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IPCA

International Primary Care Association
 
 
 

Clinical Focus Primary Care

Vulval disorders are common complaints that many women will experience at least once in their lifetime. Patients will usually attend their general practitioner. An accurate diagnosis relies on a thorough history and examination. A vulval biopsy may be useful where there is any diagnostic uncertainty. Whilst most cases are straightforward many patients resistant to basic treatment require referral to a vulval service in secondary level care.

The proverbial really has hit the fan. The Francis report on the Mid Staffs Hospitals investigation is damning against the culture of an organisation that seemed to have lost its ethos of “Caring for Patients” as the primary objective. Rather the obsession was to hit the “targets” imposed by regional and national policy. Managers colluded with clinicians to garner favourable scores with the wilful neglect of tending to the sick and needy. How have we travelled so far back so quickly? The recent revelation of a whistleblower, who has broken his £500K payment gagging clause, that his concern over deaths in the Lincolnshire Hospitals were ignored at senior managerial level, begs the question how widespread is this lack of transparency.

The assessment and interpretation of albuminuria is crucial in people with CKD. We will discuss recent developments in the field, the rationale for these changes, and the clinical implications of albuminuria.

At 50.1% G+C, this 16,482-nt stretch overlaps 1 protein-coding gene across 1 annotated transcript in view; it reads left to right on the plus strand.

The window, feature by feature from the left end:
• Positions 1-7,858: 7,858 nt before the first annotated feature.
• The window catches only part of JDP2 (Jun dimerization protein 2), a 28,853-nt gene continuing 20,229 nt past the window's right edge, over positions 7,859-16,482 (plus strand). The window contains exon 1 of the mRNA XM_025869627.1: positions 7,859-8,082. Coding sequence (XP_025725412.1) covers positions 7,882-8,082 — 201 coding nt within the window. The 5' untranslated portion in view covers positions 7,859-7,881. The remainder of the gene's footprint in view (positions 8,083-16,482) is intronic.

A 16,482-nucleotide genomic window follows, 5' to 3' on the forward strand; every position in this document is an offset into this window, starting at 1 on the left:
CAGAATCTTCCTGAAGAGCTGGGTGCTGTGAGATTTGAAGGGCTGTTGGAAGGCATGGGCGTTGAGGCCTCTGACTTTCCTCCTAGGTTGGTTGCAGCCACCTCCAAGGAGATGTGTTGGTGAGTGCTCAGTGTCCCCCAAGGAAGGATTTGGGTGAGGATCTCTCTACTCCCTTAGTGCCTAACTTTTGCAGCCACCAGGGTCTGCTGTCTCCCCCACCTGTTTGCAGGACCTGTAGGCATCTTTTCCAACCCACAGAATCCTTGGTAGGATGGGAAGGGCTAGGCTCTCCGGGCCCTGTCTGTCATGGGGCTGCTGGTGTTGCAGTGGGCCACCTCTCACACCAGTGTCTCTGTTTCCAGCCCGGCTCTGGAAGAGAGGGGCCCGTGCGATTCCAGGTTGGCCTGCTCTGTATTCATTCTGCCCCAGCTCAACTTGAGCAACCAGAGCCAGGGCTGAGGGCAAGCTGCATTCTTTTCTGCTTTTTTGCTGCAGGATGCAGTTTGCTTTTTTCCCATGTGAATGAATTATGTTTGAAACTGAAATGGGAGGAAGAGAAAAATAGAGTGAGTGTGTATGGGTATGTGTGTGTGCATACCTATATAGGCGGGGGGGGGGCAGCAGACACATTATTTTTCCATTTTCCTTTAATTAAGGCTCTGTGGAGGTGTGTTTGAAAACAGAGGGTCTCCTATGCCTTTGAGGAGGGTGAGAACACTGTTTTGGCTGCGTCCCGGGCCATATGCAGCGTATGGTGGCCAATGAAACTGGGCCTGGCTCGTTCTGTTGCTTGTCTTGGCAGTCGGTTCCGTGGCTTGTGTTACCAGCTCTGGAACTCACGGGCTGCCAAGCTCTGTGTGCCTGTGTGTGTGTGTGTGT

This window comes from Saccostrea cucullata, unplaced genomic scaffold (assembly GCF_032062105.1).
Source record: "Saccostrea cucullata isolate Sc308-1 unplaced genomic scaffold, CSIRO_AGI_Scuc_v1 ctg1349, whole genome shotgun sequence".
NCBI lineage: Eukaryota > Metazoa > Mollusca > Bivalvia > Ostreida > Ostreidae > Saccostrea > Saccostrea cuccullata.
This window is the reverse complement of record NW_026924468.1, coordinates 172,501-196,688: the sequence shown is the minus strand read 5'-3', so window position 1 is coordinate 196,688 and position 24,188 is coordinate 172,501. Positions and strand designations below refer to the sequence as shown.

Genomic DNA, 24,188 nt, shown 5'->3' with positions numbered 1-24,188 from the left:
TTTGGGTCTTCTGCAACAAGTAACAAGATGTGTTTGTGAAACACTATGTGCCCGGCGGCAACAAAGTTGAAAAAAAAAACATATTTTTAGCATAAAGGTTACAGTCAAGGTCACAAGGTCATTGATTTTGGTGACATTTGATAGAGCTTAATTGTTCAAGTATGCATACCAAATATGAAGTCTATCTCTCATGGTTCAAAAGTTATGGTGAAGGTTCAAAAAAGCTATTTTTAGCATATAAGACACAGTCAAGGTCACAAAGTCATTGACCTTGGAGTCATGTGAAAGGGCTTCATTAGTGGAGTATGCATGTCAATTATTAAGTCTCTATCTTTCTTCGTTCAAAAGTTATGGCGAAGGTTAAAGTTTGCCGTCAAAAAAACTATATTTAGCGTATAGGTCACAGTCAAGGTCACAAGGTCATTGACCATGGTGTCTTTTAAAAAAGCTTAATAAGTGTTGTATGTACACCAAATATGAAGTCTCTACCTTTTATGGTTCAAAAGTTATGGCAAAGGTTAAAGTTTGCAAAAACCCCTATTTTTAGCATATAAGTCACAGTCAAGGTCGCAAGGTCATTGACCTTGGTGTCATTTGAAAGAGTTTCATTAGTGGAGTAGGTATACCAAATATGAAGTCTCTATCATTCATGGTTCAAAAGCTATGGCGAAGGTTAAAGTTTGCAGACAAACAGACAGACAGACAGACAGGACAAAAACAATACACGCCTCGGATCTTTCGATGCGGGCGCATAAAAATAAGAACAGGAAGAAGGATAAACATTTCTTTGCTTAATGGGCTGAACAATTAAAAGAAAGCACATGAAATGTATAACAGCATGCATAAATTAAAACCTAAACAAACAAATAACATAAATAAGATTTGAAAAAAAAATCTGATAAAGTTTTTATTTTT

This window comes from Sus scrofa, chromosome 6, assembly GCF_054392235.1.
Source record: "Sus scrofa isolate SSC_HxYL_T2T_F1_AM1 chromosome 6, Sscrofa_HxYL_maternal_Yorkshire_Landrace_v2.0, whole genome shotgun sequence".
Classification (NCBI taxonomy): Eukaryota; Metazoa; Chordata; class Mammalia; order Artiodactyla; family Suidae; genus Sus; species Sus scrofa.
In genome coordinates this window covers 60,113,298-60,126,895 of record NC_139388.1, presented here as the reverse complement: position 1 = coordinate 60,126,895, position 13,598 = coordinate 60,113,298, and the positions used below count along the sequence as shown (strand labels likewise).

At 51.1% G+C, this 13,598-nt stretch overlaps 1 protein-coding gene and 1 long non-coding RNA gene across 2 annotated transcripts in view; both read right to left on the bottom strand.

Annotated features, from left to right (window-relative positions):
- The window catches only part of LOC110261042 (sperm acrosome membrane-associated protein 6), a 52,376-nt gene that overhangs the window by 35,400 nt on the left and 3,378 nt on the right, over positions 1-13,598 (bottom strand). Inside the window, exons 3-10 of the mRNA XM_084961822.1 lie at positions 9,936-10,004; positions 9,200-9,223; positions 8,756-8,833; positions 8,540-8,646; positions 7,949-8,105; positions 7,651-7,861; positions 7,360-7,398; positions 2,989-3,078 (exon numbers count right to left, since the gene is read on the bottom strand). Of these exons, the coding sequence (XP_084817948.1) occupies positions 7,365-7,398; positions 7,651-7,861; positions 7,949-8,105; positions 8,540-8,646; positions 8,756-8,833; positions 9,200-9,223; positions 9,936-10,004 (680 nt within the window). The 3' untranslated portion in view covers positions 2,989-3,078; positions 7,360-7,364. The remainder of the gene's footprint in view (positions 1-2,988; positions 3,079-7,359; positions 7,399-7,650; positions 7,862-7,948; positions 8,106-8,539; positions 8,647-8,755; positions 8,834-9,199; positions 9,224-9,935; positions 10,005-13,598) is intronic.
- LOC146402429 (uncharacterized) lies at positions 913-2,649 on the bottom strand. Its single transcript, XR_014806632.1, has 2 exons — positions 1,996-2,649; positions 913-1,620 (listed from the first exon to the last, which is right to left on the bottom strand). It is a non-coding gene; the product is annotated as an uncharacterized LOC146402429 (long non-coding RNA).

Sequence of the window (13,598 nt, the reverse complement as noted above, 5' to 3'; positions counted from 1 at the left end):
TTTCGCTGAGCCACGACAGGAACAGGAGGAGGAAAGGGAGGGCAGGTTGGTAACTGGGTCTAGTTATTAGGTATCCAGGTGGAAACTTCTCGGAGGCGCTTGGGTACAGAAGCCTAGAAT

Hirsutism is the term used for excessive terminal hair of male pattern distribution seen in women. Hirsutism is different from hypertrichosis which is a generalised excessive hair growth of non sexual distribution. Studies on hirsutism and scoring systems have shown that about 5 percent of women of reproductive age group have hirsutism. There are ethnic differences in normal hair distribution. It is rare for women with mild hirsutism and regular periods to have a serious medical problem but on the other hand rapidly progressive or new onset hirsutism especially if associated with virilising features may point towards a more serious diagnosis.

The fundamental importance of diet in the role of disease and also in its treatment is discussed. It is key for the inclusion of dietary modifications in treatment plan of patients.

Anxiety disorders are common mental disorders that present in primary care services. Anxiety is a common and universal feeling that can manifest as a disorder when associated with a cluster of symptoms and socio-occupational dysfunction. The common childhood anxiety disorders, their presentation in primary care and management are discussed.

Haematuria is a common symptom and in some patients it is the first symptom of urological cancer. It is therefore important to investigate it promptly in such cases. There are, of course, many other causes of haematuria, some urological, some nephrological. This article aims to give clear guidance on how to manage these patients.

Problematic sleep is a widespread issue and insomnia is the commonest complaint. The diagnosis of insomnia requires thorough history-taking and management should always include education about adopting suitable sleep hygiene measures and psycholological approaches before prescribing hypnotic medication. Untreated insomnia frequently becomes chronic, is a risk factor for mood disorders and can prove challenging to treat effectively.

 
 

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